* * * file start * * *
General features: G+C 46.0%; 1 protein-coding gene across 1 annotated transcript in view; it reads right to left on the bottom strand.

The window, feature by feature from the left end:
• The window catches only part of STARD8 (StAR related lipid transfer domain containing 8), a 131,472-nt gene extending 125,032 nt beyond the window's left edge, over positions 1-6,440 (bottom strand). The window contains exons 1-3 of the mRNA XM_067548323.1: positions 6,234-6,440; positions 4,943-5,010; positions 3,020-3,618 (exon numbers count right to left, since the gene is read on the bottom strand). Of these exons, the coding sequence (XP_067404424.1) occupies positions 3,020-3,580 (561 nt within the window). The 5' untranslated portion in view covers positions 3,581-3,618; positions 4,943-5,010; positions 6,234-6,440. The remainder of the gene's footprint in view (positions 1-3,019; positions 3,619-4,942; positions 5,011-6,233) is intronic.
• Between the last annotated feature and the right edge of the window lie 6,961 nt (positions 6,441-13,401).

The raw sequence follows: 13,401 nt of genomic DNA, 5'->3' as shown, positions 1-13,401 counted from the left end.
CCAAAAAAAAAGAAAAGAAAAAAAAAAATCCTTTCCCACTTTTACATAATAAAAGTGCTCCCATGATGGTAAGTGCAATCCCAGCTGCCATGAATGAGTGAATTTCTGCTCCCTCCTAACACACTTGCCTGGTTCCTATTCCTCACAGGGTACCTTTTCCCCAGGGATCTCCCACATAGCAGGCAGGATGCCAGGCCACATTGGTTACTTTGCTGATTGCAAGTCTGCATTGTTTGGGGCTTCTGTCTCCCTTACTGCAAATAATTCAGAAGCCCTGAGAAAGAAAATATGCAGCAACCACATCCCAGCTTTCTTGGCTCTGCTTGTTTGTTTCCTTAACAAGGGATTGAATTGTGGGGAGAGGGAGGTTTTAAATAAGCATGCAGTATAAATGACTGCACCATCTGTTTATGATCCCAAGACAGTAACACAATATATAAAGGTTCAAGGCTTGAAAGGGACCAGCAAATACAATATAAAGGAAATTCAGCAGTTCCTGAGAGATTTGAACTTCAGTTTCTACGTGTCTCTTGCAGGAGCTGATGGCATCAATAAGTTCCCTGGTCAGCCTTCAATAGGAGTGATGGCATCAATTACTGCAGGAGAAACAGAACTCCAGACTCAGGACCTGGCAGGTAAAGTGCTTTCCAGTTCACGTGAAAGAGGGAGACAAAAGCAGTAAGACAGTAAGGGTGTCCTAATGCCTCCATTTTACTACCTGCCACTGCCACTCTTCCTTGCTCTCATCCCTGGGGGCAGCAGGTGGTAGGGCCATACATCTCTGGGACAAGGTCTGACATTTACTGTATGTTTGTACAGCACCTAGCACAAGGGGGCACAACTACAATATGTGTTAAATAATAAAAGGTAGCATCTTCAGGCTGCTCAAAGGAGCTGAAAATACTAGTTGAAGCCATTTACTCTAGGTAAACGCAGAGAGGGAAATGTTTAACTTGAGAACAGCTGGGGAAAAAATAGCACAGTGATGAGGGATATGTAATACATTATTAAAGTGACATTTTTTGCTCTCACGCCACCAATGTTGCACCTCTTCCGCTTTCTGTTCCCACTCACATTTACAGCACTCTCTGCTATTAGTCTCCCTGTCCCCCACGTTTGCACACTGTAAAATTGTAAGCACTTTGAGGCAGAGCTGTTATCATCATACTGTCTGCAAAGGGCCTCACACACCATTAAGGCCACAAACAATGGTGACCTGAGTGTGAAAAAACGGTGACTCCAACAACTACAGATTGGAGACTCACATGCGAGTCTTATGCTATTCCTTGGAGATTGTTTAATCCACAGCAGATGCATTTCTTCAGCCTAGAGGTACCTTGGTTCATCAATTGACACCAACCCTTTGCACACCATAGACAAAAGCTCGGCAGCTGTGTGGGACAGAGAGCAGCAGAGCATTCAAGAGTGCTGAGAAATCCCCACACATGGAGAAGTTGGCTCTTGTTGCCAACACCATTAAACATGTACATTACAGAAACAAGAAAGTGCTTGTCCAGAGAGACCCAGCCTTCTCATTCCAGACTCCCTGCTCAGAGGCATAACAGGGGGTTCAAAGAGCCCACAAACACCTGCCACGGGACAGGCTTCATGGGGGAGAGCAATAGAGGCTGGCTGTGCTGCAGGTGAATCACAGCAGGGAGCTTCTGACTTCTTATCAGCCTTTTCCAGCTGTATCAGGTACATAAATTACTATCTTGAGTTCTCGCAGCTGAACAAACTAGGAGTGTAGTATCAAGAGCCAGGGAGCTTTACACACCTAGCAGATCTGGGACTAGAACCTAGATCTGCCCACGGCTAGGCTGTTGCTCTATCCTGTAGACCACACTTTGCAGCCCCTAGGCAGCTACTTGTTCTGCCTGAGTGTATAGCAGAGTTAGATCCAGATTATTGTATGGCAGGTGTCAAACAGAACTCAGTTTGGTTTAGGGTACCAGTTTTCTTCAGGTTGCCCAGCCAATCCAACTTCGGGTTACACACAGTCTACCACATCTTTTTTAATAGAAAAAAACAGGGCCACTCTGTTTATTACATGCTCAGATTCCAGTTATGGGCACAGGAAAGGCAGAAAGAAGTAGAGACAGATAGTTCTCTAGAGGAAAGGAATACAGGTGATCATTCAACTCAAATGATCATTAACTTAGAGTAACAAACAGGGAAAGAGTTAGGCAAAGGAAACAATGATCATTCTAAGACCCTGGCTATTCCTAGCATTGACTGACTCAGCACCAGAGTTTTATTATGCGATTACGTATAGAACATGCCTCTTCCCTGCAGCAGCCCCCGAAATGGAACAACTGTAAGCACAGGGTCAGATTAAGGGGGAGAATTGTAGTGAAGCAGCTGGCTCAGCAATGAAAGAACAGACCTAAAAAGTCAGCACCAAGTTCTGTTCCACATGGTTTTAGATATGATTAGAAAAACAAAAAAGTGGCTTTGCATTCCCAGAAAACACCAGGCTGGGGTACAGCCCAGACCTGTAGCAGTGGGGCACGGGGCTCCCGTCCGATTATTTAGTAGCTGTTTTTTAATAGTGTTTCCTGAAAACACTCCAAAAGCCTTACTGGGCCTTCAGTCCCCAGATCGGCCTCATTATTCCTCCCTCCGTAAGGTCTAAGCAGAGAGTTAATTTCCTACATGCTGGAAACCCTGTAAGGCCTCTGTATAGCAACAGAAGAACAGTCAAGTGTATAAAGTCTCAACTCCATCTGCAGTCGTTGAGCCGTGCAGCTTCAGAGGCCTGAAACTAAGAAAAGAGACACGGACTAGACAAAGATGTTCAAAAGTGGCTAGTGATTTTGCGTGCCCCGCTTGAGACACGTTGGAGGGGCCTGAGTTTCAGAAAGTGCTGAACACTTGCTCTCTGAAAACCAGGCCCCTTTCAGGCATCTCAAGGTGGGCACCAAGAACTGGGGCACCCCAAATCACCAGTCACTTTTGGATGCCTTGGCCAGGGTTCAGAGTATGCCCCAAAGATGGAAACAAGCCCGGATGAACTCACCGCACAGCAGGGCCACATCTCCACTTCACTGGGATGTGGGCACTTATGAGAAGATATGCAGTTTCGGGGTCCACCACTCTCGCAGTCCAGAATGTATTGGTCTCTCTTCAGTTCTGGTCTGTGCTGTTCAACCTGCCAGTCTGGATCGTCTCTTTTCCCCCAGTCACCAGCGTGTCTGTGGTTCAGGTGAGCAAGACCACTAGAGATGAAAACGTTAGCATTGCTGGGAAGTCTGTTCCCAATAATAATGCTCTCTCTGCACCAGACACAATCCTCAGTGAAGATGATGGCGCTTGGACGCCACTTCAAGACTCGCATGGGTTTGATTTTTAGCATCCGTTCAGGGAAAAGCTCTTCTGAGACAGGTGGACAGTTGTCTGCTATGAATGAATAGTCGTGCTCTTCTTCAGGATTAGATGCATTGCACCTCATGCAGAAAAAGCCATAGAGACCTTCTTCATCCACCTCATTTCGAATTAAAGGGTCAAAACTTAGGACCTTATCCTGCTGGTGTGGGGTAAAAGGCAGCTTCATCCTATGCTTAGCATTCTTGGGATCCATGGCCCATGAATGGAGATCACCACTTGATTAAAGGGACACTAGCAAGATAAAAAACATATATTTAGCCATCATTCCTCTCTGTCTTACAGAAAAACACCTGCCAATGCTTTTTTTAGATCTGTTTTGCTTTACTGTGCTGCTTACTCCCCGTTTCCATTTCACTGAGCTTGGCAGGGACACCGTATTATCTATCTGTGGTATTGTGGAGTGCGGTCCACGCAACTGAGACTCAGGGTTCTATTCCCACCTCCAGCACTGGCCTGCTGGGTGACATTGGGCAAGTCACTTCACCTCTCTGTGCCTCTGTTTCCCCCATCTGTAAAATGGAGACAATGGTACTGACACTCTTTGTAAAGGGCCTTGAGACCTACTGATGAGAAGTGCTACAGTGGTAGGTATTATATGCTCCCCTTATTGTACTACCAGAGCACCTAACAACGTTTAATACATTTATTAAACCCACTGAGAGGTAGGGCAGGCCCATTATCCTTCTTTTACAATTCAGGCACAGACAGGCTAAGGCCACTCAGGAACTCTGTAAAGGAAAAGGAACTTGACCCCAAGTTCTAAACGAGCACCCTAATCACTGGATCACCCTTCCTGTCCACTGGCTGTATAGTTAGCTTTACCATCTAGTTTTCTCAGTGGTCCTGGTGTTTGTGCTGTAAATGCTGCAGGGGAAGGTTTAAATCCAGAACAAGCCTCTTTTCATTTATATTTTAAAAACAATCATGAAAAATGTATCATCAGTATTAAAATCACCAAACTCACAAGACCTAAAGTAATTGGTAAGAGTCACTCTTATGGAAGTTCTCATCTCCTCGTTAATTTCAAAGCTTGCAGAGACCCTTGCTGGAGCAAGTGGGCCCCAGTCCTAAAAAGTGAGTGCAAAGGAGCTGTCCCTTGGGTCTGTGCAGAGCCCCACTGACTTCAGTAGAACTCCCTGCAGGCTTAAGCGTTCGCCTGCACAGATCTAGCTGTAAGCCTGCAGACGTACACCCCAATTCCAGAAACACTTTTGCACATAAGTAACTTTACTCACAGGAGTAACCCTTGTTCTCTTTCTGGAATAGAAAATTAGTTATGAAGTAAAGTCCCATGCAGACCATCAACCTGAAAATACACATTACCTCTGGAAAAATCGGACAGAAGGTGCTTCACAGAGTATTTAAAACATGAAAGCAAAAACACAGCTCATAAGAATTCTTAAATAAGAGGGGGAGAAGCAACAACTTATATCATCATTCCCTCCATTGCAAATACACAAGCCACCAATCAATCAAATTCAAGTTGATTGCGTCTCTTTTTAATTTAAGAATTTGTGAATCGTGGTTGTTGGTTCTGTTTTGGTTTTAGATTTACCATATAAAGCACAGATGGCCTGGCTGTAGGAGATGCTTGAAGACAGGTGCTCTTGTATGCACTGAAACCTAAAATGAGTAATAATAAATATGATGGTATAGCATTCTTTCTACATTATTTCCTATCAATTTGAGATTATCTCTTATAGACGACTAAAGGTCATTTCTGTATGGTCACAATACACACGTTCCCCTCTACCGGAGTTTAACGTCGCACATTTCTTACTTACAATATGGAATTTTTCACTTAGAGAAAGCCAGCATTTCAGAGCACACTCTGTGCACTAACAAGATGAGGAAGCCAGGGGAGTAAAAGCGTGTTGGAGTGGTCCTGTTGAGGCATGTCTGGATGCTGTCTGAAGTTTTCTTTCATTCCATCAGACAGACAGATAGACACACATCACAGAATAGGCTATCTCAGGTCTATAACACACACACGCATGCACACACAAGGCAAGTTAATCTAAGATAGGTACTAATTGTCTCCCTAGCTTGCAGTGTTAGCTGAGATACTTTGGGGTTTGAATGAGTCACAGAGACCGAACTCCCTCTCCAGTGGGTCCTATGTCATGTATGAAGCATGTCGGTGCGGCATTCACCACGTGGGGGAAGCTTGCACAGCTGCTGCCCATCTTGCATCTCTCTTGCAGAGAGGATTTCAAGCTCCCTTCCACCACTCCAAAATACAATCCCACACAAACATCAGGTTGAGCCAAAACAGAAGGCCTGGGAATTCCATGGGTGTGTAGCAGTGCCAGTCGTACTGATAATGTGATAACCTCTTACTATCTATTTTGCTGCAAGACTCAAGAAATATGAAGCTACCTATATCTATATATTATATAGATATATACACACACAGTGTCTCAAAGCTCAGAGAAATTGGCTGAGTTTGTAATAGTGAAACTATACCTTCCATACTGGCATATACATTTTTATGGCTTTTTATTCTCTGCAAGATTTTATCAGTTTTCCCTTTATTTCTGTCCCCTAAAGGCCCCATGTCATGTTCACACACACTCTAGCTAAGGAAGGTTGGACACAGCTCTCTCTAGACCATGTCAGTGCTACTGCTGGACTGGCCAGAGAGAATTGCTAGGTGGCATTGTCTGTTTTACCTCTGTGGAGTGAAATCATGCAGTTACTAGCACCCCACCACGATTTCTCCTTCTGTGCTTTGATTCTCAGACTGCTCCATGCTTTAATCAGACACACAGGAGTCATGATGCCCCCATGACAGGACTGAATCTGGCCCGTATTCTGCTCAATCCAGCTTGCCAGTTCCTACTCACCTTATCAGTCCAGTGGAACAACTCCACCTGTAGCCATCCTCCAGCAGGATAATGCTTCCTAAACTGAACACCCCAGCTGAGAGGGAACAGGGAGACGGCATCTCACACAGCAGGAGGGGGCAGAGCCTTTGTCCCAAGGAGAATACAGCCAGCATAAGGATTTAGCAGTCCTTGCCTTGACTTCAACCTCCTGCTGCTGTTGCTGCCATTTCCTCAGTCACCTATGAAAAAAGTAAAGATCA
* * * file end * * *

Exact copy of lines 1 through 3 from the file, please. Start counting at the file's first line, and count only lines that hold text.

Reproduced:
General features: G+C 46.0%; 1 protein-coding gene across 1 annotated transcript in view; it reads right to left on the bottom strand.

The window, feature by feature from the left end:
• The window catches only part of STARD8 (StAR related lipid transfer domain containing 8), a 131,472-nt gene extending 125,032 nt beyond the window's left edge, over positions 1-6,440 (bottom strand). The window contains exons 1-3 of the mRNA XM_067548323.1: positions 6,234-6,440; positions 4,943-5,010; positions 3,020-3,618 (exon numbers count right to left, since the gene is read on the bottom strand). Of these exons, the coding sequence (XP_067404424.1) occupies positions 3,020-3,580 (561 nt within the window). The 5' untranslated portion in view covers positions 3,581-3,618; positions 4,943-5,010; positions 6,234-6,440. The remainder of the gene's footprint in view (positions 1-3,019; positions 3,619-4,942; positions 5,011-6,233) is intronic.